Ceramide phosphocholines (sphingomyelins) (SP0301)

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Sphingomyelin (SM) in mammalian cells has been found to colocalize with cholesterol mainly in the plasma membrane, in lysosomal and Golgi membranes, as well as in the polar surface of circulating lipoproteins (Merrill and Jones, 1990, Koval and Pagano, 1991). In plasma lipoproteins sphingomyelin is the second most abundant polar lipid after phosphatidylcholine. It interacts strongly with cholesterol. Due to its unique physicochemical properties, SM is enriched in specialized lipid microdomains such as rafts and caveolae. Turnover of sphingomyelin is a critical process and influences the maintenance of membrane integrity and synthesis of new membranes (van Blitterswijk et al. 2001).



Natural sources

Sphingomyelin and related lipids



Sphingolipid classes and subclasses

Biosynthesis and metabolic pathways

Sphingomyelin synthesis de novo is mediated by sphingomyelin synthase, which transfers the phosphorylcholine moiety from phosphatidylcholine (PC) onto ceramide forming sphingomyelin and diacylglycerol (DAG) (Ullman, Radin, 1974). This enzyme is also able to catalyse the reverse reaction and generate phosphatidylcholine from sphingomyelin and DAG (Marggraf et al. 1981). Recently, a novel family of membrane proteins responsible for SM synthesis has been identified (Huitema et al. 2004). Two members of this family SMS1 and SMS2 fulfill the criteria for functional sphingomyelin synthase. SMS1 seems to represent the well-known Golgi-associated SM synthase while SMS2 is located to the plasma membrane. This fact needs further explanations since the presence of sphingomyelin synthase in the plasma membrane may impair ceramide signalling by converting ceramide back to sphingomyelin and generating diacylglycerol.

Sphingomyelin synthesized in the Golgi is transported to the plasma membrane via vesicular transport (Diringer et al. 1972).

The degradation of sphingomyelin leads to the release of ceramide and free sphingosine, known signalling molecules. However, aside from generation of second messengers, stimulation of sphingomyelin hydrolysis has been shown to induce cholesterol movement from the cell surface to intracellular membranes (Koval and Pagano 1991). This suggests that sphingomyelin metabolism plays an essential role not only in signalling pathways but also in the alteration of membrane physical properties.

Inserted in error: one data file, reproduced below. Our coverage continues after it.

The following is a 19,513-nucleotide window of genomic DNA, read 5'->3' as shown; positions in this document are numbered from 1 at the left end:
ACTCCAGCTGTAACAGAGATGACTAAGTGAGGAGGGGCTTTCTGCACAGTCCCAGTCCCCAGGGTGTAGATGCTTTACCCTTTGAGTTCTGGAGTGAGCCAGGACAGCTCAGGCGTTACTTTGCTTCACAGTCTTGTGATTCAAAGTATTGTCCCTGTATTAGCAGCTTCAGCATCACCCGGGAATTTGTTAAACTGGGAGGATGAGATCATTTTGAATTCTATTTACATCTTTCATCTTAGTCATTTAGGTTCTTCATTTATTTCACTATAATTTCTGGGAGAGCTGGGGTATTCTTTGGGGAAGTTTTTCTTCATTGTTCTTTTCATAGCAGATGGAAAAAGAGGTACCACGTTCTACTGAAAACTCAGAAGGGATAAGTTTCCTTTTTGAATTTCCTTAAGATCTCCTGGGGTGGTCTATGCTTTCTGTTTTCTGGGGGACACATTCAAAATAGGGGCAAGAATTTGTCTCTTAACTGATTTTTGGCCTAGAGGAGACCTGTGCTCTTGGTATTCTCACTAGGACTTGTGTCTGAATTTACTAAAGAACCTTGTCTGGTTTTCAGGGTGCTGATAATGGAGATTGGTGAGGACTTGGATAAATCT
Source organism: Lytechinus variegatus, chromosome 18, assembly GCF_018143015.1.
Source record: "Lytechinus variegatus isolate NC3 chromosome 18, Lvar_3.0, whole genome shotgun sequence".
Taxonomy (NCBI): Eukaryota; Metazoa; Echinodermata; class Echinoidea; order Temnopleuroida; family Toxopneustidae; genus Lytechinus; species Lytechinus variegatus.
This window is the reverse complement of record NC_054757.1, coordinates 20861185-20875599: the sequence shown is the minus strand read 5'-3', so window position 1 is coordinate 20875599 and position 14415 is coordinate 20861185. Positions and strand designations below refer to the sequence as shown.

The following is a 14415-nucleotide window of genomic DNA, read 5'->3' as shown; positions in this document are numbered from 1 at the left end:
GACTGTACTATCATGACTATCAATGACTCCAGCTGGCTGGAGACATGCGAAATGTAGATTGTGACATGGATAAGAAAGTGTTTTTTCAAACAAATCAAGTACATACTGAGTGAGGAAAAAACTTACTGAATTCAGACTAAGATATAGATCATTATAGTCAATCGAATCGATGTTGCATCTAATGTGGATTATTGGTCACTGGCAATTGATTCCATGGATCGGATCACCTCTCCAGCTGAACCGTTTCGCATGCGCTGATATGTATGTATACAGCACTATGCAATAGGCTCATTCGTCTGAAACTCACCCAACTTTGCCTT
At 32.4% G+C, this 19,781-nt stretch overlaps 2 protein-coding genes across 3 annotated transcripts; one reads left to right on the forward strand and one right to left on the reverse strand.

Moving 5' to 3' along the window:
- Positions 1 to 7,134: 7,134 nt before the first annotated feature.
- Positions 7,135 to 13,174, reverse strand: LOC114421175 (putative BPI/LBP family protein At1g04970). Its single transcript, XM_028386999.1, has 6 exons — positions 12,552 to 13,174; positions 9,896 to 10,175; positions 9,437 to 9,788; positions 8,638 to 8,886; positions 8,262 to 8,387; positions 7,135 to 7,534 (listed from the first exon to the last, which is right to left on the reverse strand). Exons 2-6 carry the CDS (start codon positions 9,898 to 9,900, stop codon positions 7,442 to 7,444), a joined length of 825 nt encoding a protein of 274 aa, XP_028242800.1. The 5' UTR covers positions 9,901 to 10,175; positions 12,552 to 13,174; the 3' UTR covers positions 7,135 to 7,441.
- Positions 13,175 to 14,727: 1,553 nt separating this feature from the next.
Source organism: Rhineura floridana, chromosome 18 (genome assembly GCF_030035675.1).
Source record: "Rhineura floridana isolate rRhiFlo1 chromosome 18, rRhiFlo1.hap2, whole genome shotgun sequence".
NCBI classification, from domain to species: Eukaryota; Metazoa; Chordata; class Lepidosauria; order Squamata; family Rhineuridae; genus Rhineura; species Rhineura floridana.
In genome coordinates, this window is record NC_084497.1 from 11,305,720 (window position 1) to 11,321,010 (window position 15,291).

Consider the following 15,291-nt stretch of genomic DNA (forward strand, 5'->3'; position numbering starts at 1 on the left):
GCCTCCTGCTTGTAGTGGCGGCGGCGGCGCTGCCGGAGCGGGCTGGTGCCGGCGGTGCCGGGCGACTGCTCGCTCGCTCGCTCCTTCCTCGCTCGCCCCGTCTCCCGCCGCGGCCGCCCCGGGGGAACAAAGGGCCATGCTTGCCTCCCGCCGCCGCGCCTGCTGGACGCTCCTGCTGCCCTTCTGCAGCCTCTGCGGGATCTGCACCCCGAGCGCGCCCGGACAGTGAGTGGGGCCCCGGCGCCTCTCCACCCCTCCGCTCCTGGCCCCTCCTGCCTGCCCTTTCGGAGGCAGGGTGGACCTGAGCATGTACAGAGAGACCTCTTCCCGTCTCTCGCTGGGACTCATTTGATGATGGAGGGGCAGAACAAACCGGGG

Sphingomyelinases, enzymes catalysing hydrolysis of sphingomyelin, have been classified into five categories based upon their pH optima, cellular localization, and cation dependence.

The neutral membrane-bound Mg2+-independent sphingomyelinase (N-SMase) and the lysosomal acid sphingomyelinase (A-SMase) have been the best studied for their roles in ceramide generation. An increase in N-SMase activity, a corresponding decrease in SM, and an increase in ceramide have been demonstrated in response to TNFα, Fas ligand, 1α,25-dihydroxyvitamin D3, γ-interferon, chemotherapeutic agents, heat stress, ischemia/ reperfusion, and interleukin-1 (Liu et al. 1998, Tepper et al. 1995). In addition, both arachidonic acid and glutathione depletion have been shown to activate this enzyme (Liu et al. 1998, Jayadev et al. 1997, Levade et al.1994/1999). The acid sphingomyelinase gene codes for both lysosomal (cation-independent) and secretory sphingomyelinase (fully or partially dependent on Zn+² for enzymatic activity) (Schissel et al., 1998b). Abnormalities in sphingomyelin metabolism have been associated with atherosclerosis, cancer and genetic disorders (e.g. Niemann-Pick disease).


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